I needed to get out of the hospital. The only way I could do that was to successfully feed M, one way or another. She continued to pull away from my nipples, which were still bleeding. I agreed she could have a bottle of formula. There are photos of me feeding it to her. I hate them. My discharge notes say that M is a formula fed baby. My dream was already over. I was allowed to go home. A friend had to go and buy bottles and formula, I remember reading the instructions. 3 scoops of powder and 3oz of water. I was puzzled at the 3oz. M shouldn’t need anywhere near that much. But maybe that was the minimum you could make? I cried that this was to become my life.

I woke up on the 24th and my milk had come in. My breasts were rock hard and engorged. I hadn’t tried to feed her since I’d come home. My Mum had stayed to feed M over night, but I made one bottle of formula. The bottle was on the side in the morning when the midwife came. It was very thick, obviously made up wrongly. I cried that I couldn’t even make up a bottle right. I cried that I had to worry about such a thing. I was distraught that breastfeeding hadn’t worked, but with the midwife to support me, we decided that it wasn’t too late, I could give it another go.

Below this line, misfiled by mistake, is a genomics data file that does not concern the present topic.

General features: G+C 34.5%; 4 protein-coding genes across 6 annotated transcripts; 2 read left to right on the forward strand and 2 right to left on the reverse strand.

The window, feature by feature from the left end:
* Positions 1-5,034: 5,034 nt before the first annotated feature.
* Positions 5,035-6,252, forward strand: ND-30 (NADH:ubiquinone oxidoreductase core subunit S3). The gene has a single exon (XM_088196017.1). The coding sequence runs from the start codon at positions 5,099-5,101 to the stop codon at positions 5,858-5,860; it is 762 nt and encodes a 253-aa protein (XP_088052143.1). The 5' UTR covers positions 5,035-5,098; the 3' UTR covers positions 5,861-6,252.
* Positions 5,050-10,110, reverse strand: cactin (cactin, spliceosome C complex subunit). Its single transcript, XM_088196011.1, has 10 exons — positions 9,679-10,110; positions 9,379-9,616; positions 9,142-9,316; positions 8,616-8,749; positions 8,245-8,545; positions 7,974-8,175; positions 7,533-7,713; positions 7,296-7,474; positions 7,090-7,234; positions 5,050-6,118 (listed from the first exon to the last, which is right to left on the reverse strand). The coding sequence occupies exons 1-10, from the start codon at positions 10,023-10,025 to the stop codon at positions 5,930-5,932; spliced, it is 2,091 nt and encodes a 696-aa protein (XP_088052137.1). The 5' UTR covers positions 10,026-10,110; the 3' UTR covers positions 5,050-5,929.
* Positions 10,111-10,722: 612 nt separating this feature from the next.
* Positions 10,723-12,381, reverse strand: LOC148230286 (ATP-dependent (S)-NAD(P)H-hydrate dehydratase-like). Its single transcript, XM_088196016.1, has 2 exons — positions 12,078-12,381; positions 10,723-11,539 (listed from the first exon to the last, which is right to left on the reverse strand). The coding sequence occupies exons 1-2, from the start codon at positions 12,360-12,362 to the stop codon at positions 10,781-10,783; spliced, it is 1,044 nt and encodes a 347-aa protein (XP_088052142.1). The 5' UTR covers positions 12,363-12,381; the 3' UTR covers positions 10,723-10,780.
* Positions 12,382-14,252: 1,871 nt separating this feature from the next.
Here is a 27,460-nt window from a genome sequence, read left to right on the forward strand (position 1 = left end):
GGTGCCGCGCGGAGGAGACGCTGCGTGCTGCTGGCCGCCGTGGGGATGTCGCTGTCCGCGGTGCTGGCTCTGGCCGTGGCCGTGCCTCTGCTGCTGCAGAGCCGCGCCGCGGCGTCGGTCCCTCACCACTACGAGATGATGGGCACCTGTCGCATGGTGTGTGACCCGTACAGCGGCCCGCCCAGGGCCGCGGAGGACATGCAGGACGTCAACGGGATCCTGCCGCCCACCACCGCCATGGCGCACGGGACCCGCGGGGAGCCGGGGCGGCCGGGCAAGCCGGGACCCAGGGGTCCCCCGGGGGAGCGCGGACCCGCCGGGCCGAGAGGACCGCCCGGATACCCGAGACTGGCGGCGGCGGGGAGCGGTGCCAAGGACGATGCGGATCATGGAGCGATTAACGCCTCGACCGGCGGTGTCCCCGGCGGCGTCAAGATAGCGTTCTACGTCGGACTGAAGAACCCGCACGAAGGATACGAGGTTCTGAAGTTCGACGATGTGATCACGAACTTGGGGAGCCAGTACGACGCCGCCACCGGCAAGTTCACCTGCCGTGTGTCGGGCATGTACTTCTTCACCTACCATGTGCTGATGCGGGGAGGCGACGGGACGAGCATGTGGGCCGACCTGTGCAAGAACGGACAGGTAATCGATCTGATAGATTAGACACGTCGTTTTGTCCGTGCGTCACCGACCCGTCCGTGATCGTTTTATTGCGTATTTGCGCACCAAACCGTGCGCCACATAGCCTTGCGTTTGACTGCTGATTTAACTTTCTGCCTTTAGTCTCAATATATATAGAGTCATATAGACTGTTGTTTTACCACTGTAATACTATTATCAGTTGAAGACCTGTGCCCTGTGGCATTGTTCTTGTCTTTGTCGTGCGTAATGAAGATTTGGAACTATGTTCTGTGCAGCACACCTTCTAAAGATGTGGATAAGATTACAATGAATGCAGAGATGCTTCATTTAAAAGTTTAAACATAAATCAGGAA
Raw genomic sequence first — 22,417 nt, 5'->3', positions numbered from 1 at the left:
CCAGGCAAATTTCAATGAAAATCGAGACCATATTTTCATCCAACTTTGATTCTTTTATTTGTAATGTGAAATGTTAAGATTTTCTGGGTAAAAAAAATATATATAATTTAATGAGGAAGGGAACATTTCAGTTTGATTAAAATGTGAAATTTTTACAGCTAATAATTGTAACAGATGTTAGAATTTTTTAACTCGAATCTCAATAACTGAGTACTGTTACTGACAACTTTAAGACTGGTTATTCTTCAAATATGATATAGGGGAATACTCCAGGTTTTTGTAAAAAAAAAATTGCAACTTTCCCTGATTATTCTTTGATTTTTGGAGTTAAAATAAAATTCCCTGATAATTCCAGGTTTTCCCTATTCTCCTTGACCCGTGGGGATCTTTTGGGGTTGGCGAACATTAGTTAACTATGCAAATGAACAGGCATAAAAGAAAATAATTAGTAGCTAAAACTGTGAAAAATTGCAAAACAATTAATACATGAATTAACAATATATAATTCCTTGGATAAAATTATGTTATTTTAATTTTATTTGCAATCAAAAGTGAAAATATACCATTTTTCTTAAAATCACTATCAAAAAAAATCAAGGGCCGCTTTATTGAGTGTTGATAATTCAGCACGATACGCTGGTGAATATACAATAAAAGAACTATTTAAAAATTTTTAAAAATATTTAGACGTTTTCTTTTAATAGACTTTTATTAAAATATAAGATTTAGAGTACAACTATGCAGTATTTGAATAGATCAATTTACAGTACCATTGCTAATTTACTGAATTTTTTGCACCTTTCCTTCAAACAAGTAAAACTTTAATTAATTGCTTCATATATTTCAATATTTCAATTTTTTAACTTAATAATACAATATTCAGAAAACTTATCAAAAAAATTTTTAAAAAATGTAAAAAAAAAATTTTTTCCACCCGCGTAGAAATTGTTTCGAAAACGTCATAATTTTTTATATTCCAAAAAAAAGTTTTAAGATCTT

The next few days blend into a muddle. I expressed with a manual pump. I fed M with a cup and syringe. I think we ditched the bottles. M was still very upset at the breast. My midwife was encouraging, but my main support came from a parenting forum. I learned about tongue-tie affecting latch. I asked for M’s to be checked and an infant feeding specialist was called. Tongue-tie was diagnosed, but I was told to establish breastfeeding first, to see if the tongue-tie was an issue or not. The specialist helped me to biologically nurse M. She fed properly for the first time, although she would fall asleep at the breast and there would be a lot of milk wasted from her mouth.

I spent evenings in bed asking my husband to run away with me. I wanted to leave M with my Mum. My husband wouldn’t come with me and leave her. He was choosing her over me. I’d have to go on my own. But where would I stay? I had no money. A b&b? I’d have to leave my mum behind. I was filled with desperation and so regretful.